"Most people don't," Hana says, in response to the steering wheel metaphor. "It's just one step at a time. Just look at how many in the Institute — or anywhere — dug themselves holes without ever meaning to… but one thing led to another."

She leans hip and hand against the inactive vehicle. "Even with a purpose, it's still one step at a time," she admits. "And it never takes you where you expect. But at least you're thinking about the course, not just the next horizon."

Something that feeds into Colette's next metaphor, and into the dry look Hana casts her way after.

Silence hangs stiff after the naming of last year's mess, ungainly and angular in a way that acknowledges the degree of that debacle. "I expect… if nothing has come of it by now, nothing will." The major could explain her reasoning; she doesn't. She could mention that some would likely prefer if Colette removed herself to a less-militant context; she doesn't.

Instead, Hana simply lets that statement stand on its own, too cautious to be reassurance, yet still a straightforward reading of what information she has.

Silence is Colette’s response, though she makes the effort of eye contact with it. Her brows belie so much more going on behind those milky white windows, show the turmoil and uncertainty in the future. But Hana showed something valuable here, told her something she'd never considered. “I always figured you had your whole life planned out,” is the way Colette voices he reaction to that discovery. “You're… unflappable. I see you and I see someone who always has a plan, is always six steps ahead…”

Dithering, Colette smiles to herself and awkwardly laughs just as much, one hand scuffing at the back of her neck as she ambles back toward the Katsch with meandering bootfalls. “What were you even like at my age?” Is mostly a rhetorical question, but her curiosity is genuine.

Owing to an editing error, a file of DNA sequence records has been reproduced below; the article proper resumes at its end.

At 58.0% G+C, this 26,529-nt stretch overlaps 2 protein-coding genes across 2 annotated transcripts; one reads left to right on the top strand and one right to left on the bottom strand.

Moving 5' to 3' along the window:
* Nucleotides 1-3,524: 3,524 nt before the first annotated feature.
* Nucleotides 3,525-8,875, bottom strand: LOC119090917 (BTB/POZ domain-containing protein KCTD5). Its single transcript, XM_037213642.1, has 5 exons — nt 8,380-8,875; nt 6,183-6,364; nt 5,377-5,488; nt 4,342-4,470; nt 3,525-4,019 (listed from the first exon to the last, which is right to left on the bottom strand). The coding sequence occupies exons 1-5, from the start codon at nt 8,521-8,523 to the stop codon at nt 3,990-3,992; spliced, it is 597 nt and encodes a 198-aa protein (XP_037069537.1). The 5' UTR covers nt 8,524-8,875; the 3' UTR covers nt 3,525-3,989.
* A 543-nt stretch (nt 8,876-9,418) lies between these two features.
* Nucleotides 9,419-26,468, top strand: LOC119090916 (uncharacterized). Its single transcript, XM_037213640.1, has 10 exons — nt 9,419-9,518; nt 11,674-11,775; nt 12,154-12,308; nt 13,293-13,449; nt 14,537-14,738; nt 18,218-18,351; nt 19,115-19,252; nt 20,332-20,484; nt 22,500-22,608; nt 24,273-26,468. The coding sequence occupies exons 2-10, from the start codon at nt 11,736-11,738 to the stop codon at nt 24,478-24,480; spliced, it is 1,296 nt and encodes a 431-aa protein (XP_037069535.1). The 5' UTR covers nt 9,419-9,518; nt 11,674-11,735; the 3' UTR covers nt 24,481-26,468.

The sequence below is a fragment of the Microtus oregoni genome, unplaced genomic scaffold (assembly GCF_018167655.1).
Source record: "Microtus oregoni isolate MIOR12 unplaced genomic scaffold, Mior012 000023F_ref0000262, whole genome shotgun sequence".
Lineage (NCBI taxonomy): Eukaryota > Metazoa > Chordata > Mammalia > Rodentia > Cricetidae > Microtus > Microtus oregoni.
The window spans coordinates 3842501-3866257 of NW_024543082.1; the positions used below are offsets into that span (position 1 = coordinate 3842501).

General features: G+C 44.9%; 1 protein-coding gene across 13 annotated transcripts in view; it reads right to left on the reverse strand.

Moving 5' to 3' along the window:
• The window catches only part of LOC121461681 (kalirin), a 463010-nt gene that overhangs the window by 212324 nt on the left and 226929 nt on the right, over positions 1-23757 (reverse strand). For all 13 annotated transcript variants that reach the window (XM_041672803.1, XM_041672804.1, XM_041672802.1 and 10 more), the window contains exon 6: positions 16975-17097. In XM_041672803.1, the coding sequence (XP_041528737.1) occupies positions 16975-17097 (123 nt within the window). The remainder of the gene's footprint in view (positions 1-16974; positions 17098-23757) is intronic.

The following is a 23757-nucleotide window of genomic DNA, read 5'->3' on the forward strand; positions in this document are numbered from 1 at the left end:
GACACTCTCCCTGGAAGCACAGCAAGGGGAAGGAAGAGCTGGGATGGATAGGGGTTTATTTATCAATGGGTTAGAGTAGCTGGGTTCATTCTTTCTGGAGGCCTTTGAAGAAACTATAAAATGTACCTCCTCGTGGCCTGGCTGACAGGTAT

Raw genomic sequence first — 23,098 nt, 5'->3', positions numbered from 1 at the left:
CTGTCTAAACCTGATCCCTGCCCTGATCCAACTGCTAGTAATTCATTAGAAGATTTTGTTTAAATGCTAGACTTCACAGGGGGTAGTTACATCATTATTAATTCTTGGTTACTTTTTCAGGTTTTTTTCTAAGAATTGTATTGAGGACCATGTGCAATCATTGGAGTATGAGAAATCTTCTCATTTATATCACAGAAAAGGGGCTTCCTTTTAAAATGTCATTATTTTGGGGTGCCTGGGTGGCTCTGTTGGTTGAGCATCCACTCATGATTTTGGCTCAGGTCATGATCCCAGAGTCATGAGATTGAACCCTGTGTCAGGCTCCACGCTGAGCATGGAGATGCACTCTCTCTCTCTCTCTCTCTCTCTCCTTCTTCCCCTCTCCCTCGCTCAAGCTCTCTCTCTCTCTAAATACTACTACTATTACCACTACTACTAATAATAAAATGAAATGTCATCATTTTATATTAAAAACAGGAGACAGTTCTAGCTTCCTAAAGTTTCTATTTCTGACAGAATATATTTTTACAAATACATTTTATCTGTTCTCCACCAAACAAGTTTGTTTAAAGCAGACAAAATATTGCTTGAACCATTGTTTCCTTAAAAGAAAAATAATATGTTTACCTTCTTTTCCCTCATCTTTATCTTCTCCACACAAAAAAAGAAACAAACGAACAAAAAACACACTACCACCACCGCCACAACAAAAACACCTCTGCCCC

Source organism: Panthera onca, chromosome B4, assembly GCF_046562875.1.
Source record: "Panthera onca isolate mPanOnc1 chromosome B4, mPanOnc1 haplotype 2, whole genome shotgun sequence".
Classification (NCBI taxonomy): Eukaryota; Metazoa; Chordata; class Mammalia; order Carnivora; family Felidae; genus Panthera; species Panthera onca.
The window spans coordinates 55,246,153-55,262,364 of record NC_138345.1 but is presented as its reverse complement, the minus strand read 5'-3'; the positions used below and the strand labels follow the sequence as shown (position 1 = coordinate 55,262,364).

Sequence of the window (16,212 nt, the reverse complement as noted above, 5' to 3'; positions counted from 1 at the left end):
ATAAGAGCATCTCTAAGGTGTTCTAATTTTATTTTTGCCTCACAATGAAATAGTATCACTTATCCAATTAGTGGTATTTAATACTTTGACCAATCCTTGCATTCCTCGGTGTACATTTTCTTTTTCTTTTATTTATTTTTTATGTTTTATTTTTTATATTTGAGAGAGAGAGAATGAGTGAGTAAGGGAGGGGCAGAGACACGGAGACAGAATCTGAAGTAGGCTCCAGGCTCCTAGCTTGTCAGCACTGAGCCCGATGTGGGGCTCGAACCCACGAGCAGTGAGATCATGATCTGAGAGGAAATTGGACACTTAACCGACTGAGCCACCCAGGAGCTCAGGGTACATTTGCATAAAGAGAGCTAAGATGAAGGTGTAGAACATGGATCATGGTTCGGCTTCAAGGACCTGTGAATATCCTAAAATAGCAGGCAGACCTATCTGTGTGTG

Hana gives Colette a flat, sidelong look, more exasperation than glare. "Planning isn't the same as getting," is her dry rejoinder.

She leans more heavily against the vehicle even as Colette drifts nearer, gaze going to the deconstruction equipment at its work. When she was Colette's age… that would be thirteen years ago. The year Hana Gitelman abandoned Mossad; the year she met Noah Bennet.

It doesn't take more than a scratch of figurative surface to rouse the resentment that defined nigh a quarter of Hana's life, bottled up anger and grief and resentment channeled and honed into a drive given no outlet by the system she had entered herself into. Her life's goal, or what she'd made of it then, hung forever in sight yet beyond any possible reach.

She fails to notice the breath drawn in deep and slow through her nose, released in just as measured a way between barely parted lips. Fails to notice the way her fingers curl into her palms, hands not quite going white-knuckled, but not far from it either.

"When I was your age," Hana says in utterly inflectionless tone, "I had a plan, and exactly nowhere to go with it. Not until Bennet sold me a lie."